13. The method of claim 1, wherein generating the plurality of assignments includes at least one of generating at least one assignment automatically using a heuristic algorithm or generating at least one assignment that assigns a circuit element to one of a plurality of clusters by selectively swapping the circuit element between clusters based upon a trading propensity metric for the circuit element.
14. The method of claim 1, wherein the plurality of assignments are defined in an assignment file, wherein the plurality of assignments includes a plurality of scan chain assignments that assign circuit elements to one of a plurality of scan chains, and wherein the method further comprises preparing the assignment file by sorting the plurality of scan chain assignments by scan chain.
15. The method of claim 14, wherein the assignment file includes a polarity for each circuit element assigned to a scan chain by a scan chain assignment, and wherein the method further comprises subsorting the plurality of scan chain assignments by polarity.
16. The method of claim 14, further comprising assigning a scan chain position to each circuit element assigned to a scan chain by a scan chain assignment.
17. The method of claim 14, wherein automatically modifying the functional definition of the circuit design to incorporate the plurality of assignments includes commenting out at least one obsolete connection from the functional definition.
18. A computer-implemented method of applying common changes to a plurality of records, the method comprising, for each of a plurality of records:
storing the record in a selected data structure among a plurality of data structures;
associating a stage identifier with the record in the selected data structure, wherein the stage identifier identifies an initial execution stage among a plurality of execution stages;
processing the record by retrieving the record from the selected data structure and passing the record to the execution stage among the plurality of execution stages that is identified by the stage identifier for the record; and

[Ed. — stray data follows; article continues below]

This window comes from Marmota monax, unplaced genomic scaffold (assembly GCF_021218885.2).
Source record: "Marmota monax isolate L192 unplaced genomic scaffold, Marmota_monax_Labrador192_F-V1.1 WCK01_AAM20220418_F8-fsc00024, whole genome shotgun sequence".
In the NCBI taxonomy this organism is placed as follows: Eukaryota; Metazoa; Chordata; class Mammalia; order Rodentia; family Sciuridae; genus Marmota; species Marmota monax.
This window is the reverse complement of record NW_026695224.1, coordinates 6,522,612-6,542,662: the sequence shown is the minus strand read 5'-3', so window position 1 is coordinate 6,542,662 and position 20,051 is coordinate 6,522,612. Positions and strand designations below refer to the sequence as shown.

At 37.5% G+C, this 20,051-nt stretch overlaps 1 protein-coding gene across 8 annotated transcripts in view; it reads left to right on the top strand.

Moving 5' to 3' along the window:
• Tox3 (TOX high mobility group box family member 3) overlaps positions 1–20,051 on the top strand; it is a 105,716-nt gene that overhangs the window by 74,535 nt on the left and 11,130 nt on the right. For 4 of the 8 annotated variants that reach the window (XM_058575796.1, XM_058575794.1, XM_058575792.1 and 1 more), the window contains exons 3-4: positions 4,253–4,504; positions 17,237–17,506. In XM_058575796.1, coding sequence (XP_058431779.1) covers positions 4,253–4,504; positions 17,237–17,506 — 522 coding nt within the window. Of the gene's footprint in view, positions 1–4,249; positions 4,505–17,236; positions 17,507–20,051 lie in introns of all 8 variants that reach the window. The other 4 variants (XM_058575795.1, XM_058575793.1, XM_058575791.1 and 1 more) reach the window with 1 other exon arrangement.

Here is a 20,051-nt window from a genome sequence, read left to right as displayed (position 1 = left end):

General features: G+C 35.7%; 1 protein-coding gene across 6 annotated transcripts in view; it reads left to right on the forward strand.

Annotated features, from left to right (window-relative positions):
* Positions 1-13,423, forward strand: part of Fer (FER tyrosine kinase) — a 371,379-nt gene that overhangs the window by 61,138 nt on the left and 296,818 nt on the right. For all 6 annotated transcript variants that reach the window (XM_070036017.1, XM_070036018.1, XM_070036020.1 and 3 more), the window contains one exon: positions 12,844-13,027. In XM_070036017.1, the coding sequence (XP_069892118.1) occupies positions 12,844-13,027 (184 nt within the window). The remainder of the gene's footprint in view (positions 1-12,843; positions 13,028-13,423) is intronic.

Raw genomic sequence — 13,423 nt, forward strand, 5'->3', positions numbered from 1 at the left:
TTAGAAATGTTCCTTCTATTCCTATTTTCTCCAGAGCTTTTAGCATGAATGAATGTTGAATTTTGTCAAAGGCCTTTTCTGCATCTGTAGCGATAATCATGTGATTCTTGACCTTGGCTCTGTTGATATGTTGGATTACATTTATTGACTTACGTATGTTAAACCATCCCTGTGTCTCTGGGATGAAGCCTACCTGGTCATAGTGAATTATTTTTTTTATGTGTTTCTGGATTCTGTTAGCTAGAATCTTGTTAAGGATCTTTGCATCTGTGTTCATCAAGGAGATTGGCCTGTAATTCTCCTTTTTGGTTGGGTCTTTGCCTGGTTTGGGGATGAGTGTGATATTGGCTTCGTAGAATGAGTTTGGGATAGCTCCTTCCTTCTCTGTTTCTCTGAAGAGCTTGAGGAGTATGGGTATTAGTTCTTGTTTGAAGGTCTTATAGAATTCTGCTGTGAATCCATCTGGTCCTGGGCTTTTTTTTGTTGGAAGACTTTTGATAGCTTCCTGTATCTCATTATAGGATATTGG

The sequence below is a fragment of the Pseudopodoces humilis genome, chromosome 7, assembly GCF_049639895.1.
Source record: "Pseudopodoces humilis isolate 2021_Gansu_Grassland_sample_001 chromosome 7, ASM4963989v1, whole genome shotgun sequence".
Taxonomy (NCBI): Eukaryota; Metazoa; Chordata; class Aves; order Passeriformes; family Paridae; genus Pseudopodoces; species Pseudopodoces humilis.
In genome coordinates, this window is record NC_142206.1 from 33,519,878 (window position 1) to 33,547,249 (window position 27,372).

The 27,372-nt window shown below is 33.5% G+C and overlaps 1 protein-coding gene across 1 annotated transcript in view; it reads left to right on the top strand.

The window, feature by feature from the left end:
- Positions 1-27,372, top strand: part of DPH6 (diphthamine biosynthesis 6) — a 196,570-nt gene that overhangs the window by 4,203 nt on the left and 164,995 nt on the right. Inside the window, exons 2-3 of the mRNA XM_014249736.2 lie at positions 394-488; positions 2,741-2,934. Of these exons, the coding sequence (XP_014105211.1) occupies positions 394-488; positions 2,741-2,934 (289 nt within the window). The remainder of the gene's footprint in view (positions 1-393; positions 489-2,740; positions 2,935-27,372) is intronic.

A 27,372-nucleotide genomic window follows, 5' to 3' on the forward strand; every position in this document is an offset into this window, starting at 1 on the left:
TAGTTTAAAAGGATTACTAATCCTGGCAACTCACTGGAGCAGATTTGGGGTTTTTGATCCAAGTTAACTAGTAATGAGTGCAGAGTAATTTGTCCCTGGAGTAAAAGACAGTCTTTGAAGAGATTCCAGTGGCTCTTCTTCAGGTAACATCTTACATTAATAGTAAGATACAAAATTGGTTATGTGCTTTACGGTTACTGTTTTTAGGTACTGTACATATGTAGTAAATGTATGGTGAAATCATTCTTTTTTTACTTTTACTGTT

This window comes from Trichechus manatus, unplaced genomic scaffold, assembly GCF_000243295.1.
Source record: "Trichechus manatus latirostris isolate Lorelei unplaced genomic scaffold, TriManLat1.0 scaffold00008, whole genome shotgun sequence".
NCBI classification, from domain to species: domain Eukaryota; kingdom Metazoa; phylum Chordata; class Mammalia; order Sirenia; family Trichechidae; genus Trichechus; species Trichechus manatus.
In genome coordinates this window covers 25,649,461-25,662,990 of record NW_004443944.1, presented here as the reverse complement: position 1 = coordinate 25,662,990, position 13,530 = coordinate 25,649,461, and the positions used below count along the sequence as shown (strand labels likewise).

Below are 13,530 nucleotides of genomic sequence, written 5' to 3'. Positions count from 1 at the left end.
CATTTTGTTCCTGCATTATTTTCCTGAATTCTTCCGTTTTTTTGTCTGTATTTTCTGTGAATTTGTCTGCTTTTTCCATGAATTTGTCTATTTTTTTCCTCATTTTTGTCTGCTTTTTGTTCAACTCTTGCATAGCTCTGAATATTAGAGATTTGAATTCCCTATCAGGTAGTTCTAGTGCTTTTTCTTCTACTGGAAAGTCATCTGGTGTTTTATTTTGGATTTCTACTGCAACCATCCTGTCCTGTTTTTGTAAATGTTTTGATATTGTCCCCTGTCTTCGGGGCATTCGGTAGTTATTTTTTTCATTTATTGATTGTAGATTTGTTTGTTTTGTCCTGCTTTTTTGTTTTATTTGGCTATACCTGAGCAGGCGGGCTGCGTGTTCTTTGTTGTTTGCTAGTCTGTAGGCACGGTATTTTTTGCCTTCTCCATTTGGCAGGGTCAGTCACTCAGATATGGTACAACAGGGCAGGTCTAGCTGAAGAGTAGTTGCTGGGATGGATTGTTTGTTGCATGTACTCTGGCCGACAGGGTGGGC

after processing the record, and until the stage identifier for the record indicates that the record has been processed by all of the execution stages, repeatedly:
incrementing the stage identifier for the record to identify a next execution stage among the plurality of execution stages;
storing the record back in the selected data structure; and
repeating processing of the record by retrieving the record from the selected data structure and passing the record to the execution stage among the plurality of execution stages that is identified by the stage identifier for the record,
wherein the record is associated with an assignment made between a circuit element and a signal defined in a circuit design, and wherein at least a subset of the plurality of execution stages are configured to modify a functional definition of the circuit design to incorporate the assignment into the functional definition.
Description
CROSS-REFERENCE TO RELATED APPLICATIONS

This application is related to U.S. application Ser. No. 11/348,970, entitled “HEURISTIC CLUSTERING OF CIRCUIT ELEMENTS IN A CIRCUIT DESIGN”, and U.S. application Ser. No. 11/348,907, entitled “TRADING PROPENSITY-BASED CLUSTERING OF CIRCUIT ELEMENTS IN A CIRCUIT DESIGN”, both filed on even date herewith, which applications are incorporated by reference herein.

FIELD OF THE INVENTION

The invention relates to computers and computer software, and in particular, to computer software used in integrated circuit device design.

BACKGROUND OF THE INVENTION